7 December 2017: WUR Scientific-Software Development Workshop

The WUR Scientific-Software Development Workshop (WURSSOW) will bring together scientific researchers (across all groups and departments) and software engineering/IT researchers to get to know each other and exchange ideas with the goal of identifying the challenges and research directions, towards supporting effective and efficient development of high-quality scientific software systems.

Organised by Information Technology Group

Thu 7 December 2017 15:00 to 17:00

Venue Leeuwenborch, building number 201
Room C64


Software is increasingly used in different scientific disciplines. Validity of research findings in science are critically dependent on software and data analytics. To analyze data properly and efficiently, scientists and engineers develop, acquire or customize software systems. According to a 2016 study by the UK Software Sustainability Institute, 7 out of 10 researchers in all areas of science reported that: “It is impossible to conduct research without software".

Scientific software in this context is broadly defined as "software used for scientific purposes". In general, it is challenging to develop scientific software because of the intrinsic complexities of the scientific domains. Furthermore, established software engineering principles (such as systematic code reuse, design patterns, systematic testing and quality assurance) are often not used systematically in development of scientific software. Thus, to support effective and efficient development of scientific software, scientific researchers (from across all fields) and software engineering/IT researchers have collaborated more and more around the globe and a subject area has emerged on this topic since 1970's. For more details, please see this collection of papers in this area, and this interesting talk on YouTube.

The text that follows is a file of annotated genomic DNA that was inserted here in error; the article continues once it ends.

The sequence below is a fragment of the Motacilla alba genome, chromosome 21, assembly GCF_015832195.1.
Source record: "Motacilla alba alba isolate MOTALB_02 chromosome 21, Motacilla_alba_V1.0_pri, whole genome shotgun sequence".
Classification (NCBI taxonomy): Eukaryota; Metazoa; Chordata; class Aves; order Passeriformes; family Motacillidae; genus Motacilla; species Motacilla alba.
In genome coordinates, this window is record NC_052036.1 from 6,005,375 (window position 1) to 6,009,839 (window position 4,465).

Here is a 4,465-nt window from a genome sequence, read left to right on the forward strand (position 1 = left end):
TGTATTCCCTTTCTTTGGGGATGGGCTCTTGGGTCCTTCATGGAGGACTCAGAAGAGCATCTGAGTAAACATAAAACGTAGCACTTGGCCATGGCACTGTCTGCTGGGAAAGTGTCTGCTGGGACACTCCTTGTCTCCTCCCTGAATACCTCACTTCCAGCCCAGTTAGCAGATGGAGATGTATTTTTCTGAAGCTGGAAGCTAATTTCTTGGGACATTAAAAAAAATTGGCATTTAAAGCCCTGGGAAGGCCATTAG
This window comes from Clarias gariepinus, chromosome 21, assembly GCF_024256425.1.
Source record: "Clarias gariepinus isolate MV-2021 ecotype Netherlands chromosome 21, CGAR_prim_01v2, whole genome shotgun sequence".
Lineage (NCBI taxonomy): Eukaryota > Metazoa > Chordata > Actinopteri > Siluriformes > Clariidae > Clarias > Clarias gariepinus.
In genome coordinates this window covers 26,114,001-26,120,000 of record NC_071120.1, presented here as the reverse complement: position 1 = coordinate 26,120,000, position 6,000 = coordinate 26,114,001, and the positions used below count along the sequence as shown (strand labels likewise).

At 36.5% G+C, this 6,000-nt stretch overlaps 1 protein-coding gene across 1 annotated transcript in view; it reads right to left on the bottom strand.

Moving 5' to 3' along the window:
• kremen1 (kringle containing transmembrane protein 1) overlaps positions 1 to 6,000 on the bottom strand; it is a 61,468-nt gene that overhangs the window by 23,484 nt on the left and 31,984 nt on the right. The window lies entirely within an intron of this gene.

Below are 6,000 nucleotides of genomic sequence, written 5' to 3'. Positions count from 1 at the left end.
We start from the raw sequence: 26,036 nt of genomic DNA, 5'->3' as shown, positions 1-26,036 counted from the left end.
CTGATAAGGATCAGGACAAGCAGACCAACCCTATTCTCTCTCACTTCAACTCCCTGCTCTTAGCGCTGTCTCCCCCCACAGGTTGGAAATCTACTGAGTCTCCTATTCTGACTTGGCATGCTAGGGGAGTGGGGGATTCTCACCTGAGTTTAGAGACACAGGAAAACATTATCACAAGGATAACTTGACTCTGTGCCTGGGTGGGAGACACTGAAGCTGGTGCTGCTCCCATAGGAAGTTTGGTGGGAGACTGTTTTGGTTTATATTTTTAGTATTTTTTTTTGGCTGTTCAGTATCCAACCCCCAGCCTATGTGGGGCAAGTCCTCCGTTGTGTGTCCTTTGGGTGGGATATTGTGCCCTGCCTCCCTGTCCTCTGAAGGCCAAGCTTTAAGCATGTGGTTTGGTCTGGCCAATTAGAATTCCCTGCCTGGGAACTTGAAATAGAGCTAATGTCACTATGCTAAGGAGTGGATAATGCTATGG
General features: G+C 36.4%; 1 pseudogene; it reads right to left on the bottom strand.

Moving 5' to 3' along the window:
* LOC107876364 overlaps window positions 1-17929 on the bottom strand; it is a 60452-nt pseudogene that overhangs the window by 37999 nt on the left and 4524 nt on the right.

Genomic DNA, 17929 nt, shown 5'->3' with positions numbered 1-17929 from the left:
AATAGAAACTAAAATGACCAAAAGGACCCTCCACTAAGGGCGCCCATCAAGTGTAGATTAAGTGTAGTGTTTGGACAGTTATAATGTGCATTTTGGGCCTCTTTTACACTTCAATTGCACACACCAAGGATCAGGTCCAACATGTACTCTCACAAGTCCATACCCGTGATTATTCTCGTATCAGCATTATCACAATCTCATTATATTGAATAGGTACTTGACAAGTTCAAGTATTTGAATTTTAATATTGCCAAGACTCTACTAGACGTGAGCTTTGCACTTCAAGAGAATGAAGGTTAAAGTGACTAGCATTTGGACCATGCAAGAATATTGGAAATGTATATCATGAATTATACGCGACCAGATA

We see an opportunity to bring together software engineering researchers and scientific researchers in WUR and the region, in general, to develop high-quality scientific software. Such an initiative would result in cross-fertilization and, as such, would benefit both communities (software engineering research and scientific research), by enabling scientists to develop higher-quality scientific software in a cost-effective manner. For example, scientists will be able to develop cancer diagnosis software and bioreactor control software with higher quality, by less cost and in shorter time frames.

Objective of the workshop

Workshop will bring together software researchers and scientific researchers to get to know each other, exchange ideas and to identify challenges, and research directions, with the goal of supporting effective and efficient development of high-quality scientific software systems.

Time-frame Talk title Presenter
3.00-3.10 PM Welcome and introduction of participants Vahid Garousi, Information Technology group
3.10-3.25 PM A software engineering perspective on software development Bedir Tekinerdogan, Information Technology group
3.25-3.50 PM Software engineering of scientific software Vahid Garousi
3.50-4.00 PM Tea and coffee break, networking
4.00-4.25 PM Current Practice in Bioinformatics Tool Development and Publication Jens Allmer, Applied Bioinformatics
4.25-4.50 PM And then something happened, software to identify genomic regions and genes that do not follow phylogeny. Theo van der Lee, Wageningen Plant Research
4.50-5.00 PM Upcoming meetings and planning for joint funding proposals Vahid Garousi